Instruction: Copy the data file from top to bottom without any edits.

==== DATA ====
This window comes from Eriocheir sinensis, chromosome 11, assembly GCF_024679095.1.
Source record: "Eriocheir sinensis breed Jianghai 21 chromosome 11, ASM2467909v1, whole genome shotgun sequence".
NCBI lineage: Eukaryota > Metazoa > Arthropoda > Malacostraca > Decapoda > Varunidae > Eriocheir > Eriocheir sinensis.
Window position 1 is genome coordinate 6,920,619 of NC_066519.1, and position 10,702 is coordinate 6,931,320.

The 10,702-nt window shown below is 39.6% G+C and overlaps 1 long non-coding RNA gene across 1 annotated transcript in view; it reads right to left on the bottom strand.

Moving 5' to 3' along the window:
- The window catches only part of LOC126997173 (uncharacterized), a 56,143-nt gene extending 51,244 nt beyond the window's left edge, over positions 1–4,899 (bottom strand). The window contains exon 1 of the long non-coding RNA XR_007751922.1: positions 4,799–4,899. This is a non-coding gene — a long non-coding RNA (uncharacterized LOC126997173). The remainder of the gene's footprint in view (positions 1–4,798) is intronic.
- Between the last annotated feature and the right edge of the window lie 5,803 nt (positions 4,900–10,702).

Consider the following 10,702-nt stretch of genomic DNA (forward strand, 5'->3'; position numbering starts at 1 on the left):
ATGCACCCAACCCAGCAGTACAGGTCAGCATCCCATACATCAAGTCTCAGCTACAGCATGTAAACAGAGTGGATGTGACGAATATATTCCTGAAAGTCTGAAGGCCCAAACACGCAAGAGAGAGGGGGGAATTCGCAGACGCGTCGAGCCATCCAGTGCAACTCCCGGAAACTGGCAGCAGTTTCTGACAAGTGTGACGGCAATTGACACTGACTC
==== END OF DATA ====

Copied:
This window comes from Eriocheir sinensis, chromosome 11, assembly GCF_024679095.1.
Source record: "Eriocheir sinensis breed Jianghai 21 chromosome 11, ASM2467909v1, whole genome shotgun sequence".
NCBI lineage: Eukaryota > Metazoa > Arthropoda > Malacostraca > Decapoda > Varunidae > Eriocheir > Eriocheir sinensis.
Window position 1 is genome coordinate 6,920,619 of NC_066519.1, and position 10,702 is coordinate 6,931,320.

The 10,702-nt window shown below is 39.6% G+C and overlaps 1 long non-coding RNA gene across 1 annotated transcript in view; it reads right to left on the bottom strand.

Moving 5' to 3' along the window:
- The window catches only part of LOC126997173 (uncharacterized), a 56,143-nt gene extending 51,244 nt beyond the window's left edge, over positions 1–4,899 (bottom strand). The window contains exon 1 of the long non-coding RNA XR_007751922.1: positions 4,799–4,899. This is a non-coding gene — a long non-coding RNA (uncharacterized LOC126997173). The remainder of the gene's footprint in view (positions 1–4,798) is intronic.
- Between the last annotated feature and the right edge of the window lie 5,803 nt (positions 4,900–10,702).

Consider the following 10,702-nt stretch of genomic DNA (forward strand, 5'->3'; position numbering starts at 1 on the left):
ATGCACCCAACCCAGCAGTACAGGTCAGCATCCCATACATCAAGTCTCAGCTACAGCATGTAAACAGAGTGGATGTGACGAATATATTCCTGAAAGTCTGAAGGCCCAAACACGCAAGAGAGAGGGGGGAATTCGCAGACGCGTCGAGCCATCCAGTGCAACTCCCGGAAACTGGCAGCAGTTTCTGACAAGTGTGACGGCAATTGACACTGACTC